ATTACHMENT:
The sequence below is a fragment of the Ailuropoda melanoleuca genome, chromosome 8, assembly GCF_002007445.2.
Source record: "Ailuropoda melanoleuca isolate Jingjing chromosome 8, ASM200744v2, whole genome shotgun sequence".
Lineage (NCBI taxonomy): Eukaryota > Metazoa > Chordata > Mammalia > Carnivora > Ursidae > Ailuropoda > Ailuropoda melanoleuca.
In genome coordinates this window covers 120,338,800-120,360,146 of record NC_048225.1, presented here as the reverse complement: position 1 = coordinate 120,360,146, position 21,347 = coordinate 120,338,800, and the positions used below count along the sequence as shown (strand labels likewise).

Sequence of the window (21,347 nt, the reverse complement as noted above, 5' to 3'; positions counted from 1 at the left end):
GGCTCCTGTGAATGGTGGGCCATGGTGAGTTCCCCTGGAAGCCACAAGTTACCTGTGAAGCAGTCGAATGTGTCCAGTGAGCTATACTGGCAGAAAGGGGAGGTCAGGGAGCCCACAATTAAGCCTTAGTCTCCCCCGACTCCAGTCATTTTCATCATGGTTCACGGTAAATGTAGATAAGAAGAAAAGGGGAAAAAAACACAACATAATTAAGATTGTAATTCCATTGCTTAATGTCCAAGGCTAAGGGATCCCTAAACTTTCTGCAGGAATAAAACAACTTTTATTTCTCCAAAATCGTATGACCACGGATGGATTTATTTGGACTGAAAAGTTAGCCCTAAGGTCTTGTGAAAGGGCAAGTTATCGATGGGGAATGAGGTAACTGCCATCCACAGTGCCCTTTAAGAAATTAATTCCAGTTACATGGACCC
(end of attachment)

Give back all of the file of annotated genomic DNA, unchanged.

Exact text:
The sequence below is a fragment of the Ailuropoda melanoleuca genome, chromosome 8, assembly GCF_002007445.2.
Source record: "Ailuropoda melanoleuca isolate Jingjing chromosome 8, ASM200744v2, whole genome shotgun sequence".
Lineage (NCBI taxonomy): Eukaryota > Metazoa > Chordata > Mammalia > Carnivora > Ursidae > Ailuropoda > Ailuropoda melanoleuca.
In genome coordinates this window covers 120,338,800-120,360,146 of record NC_048225.1, presented here as the reverse complement: position 1 = coordinate 120,360,146, position 21,347 = coordinate 120,338,800, and the positions used below count along the sequence as shown (strand labels likewise).

Sequence of the window (21,347 nt, the reverse complement as noted above, 5' to 3'; positions counted from 1 at the left end):
GGCTCCTGTGAATGGTGGGCCATGGTGAGTTCCCCTGGAAGCCACAAGTTACCTGTGAAGCAGTCGAATGTGTCCAGTGAGCTATACTGGCAGAAAGGGGAGGTCAGGGAGCCCACAATTAAGCCTTAGTCTCCCCCGACTCCAGTCATTTTCATCATGGTTCACGGTAAATGTAGATAAGAAGAAAAGGGGAAAAAAACACAACATAATTAAGATTGTAATTCCATTGCTTAATGTCCAAGGCTAAGGGATCCCTAAACTTTCTGCAGGAATAAAACAACTTTTATTTCTCCAAAATCGTATGACCACGGATGGATTTATTTGGACTGAAAAGTTAGCCCTAAGGTCTTGTGAAAGGGCAAGTTATCGATGGGGAATGAGGTAACTGCCATCCACAGTGCCCTTTAAGAAATTAATTCCAGTTACATGGACCC